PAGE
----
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About Berlin Philharmonic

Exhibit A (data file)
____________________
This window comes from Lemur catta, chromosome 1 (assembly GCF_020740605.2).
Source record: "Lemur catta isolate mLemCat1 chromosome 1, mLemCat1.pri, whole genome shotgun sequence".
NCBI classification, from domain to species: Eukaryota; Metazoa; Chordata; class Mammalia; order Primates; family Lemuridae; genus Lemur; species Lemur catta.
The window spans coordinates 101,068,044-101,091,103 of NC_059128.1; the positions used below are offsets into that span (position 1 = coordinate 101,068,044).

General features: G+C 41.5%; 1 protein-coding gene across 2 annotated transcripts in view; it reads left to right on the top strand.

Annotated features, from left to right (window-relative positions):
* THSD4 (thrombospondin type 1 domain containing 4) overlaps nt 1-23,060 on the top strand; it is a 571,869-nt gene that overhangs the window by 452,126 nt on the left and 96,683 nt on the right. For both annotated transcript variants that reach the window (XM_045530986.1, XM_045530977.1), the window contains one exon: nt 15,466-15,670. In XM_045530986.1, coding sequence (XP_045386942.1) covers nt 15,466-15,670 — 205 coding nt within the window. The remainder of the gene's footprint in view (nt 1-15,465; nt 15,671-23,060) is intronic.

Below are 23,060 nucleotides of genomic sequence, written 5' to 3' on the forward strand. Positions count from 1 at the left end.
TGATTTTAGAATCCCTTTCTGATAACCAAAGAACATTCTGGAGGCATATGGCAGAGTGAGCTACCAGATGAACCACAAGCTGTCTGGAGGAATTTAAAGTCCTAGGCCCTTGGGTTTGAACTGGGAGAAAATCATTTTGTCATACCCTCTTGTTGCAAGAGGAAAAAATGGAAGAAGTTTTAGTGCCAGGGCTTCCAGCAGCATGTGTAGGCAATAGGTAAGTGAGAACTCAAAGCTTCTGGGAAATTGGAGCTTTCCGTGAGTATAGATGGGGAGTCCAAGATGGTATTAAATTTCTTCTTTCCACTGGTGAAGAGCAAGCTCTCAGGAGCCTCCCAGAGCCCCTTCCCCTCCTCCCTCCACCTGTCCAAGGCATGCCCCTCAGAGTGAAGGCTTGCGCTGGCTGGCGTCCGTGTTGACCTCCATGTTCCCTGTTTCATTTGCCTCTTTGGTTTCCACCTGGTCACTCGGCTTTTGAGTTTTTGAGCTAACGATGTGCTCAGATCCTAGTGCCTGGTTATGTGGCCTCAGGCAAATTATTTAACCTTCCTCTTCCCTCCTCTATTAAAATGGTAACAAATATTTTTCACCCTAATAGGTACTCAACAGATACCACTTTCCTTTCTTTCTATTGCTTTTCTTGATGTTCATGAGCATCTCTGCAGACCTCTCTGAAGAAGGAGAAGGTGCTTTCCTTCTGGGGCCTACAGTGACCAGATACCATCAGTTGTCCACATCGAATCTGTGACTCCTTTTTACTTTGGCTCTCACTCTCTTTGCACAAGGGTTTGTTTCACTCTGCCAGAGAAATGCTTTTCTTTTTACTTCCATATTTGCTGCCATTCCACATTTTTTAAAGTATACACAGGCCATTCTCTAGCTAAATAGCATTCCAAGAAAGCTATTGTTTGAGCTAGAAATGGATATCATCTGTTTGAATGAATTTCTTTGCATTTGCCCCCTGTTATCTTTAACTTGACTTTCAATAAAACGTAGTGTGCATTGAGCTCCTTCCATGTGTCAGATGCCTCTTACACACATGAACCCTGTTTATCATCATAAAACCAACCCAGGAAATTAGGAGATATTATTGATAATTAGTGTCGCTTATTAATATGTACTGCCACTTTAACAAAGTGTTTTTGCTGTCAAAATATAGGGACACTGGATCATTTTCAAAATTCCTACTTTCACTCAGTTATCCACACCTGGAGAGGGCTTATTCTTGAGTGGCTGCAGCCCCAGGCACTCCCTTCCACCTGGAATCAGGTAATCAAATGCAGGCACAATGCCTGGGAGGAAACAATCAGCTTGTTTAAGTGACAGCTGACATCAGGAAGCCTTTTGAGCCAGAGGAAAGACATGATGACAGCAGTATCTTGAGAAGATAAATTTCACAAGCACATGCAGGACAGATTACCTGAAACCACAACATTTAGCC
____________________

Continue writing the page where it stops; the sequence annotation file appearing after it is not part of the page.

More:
One of the elite orchestras on the world stage, the Berliner Philharmoniker -- also widely known as the Berlin Philharmonic Orchestra -- was founded in Imperial Germany in 1882. Hans von Bülow took over as conductor in 1887, raising the prestige of the organization, as did subsequent guest conductors, including Johannes Brahms, Edvard Grieg, Gustav Mahler, and Richard Strauss. In the 20th century, they survived the loss of their venue and their conductor during World War II and went on to thrive under conductor Herbert von Karajan, who led the group from 1956 to 1989. During his tenure, the orchestra won Grammy Awards for both opera and orchestral recordings. Claudio Abbado took over for Karajan from 1989 to 2002, during which time they collected five more Grammys, including one for Best Orchestral Recording for a 1979 performance of Mahler's Symphony No. 9 with Leonard Bernstein that was issued in 1992. In 2008, under the leadership of Simon Rattle, the Berlin Philharmonic established a Digital Concert Hall, which allowed audiences around the world to stream concerts either live or on demand. Kirill Petrenko became the Philharmoniker's tenth principal conductor in 2019.